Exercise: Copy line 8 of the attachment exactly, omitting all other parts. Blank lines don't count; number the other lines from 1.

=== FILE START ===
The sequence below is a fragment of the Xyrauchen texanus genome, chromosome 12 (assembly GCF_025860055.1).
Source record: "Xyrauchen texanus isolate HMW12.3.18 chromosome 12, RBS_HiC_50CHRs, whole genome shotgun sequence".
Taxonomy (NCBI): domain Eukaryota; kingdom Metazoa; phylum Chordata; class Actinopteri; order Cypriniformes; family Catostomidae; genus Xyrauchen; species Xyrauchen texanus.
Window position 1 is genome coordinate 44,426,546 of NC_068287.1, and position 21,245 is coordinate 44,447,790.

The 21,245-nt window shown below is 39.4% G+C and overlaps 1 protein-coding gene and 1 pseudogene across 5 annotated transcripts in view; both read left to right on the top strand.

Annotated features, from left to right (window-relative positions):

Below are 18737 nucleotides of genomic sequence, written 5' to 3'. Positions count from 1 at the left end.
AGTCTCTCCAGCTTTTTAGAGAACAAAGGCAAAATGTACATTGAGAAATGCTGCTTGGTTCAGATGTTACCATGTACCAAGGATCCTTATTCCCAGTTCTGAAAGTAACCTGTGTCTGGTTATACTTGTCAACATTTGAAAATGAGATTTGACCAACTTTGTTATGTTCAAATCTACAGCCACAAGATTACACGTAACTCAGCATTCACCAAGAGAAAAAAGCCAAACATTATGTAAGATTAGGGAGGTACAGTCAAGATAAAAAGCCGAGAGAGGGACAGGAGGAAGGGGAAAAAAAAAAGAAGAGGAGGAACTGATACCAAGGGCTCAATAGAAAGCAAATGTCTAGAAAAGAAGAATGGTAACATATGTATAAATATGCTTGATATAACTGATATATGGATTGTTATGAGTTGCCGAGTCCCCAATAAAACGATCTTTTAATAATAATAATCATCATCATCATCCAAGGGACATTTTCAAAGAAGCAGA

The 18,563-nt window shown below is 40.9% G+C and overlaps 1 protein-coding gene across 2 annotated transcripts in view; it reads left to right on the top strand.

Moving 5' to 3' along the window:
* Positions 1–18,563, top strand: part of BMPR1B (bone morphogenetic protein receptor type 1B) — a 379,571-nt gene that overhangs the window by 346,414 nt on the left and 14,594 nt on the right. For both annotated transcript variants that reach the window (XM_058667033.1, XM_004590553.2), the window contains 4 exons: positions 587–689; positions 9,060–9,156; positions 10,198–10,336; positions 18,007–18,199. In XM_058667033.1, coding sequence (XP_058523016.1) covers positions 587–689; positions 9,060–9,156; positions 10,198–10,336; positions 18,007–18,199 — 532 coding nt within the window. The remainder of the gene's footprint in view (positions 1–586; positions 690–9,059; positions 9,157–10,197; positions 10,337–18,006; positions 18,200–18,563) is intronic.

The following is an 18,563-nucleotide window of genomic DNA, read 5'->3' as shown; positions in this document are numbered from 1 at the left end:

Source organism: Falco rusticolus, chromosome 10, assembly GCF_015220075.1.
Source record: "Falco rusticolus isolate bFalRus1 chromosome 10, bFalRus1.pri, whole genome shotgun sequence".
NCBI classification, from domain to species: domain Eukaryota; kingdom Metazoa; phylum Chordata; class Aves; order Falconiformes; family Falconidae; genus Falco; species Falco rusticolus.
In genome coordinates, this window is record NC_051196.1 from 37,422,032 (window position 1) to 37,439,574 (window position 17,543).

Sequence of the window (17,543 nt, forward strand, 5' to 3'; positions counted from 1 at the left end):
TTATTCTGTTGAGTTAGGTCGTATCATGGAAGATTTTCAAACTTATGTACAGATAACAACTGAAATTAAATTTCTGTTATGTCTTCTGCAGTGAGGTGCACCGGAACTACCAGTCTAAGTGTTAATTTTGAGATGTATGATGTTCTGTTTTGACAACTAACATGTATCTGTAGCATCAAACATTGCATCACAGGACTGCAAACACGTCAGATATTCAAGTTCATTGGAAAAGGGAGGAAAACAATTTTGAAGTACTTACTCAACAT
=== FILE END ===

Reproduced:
AGTCTCTCCAGCTTTTTAGAGAACAAAGGCAAAATGTACATTGAGAAATGCTGCTTGGTTCAGATGTTACCATGTACCAAGGATCCTTATTCCCAGTTCTGAAAGTAACCTGTGTCTGGTTATACTTGTCAACATTTGAAAATGAGATTTGACCAACTTTGTTATGTTCAAATCTACAGCCACAAGATTACACGTAACTCAGCATTCACCAAGAGAAAAAAGCCAAACATTATGTAAGATTAGGGAGGTACAGTCAAGATAAAAAGCCGAGAGAGGGACAGGAGGAAGGGGAAAAAAAAAAGAAGAGGAGGAACTGATACCAAGGGCTCAATAGAAAGCAAATGTCTAGAAAAGAAGAATGGTAACATATGTATAAATATGCTTGATATAACTGATATATGGATTGTTATGAGTTGCCGAGTCCCCAATAAAACGATCTTTTAATAATAATAATCATCATCATCATCCAAGGGACATTTTCAAAGAAGCAGA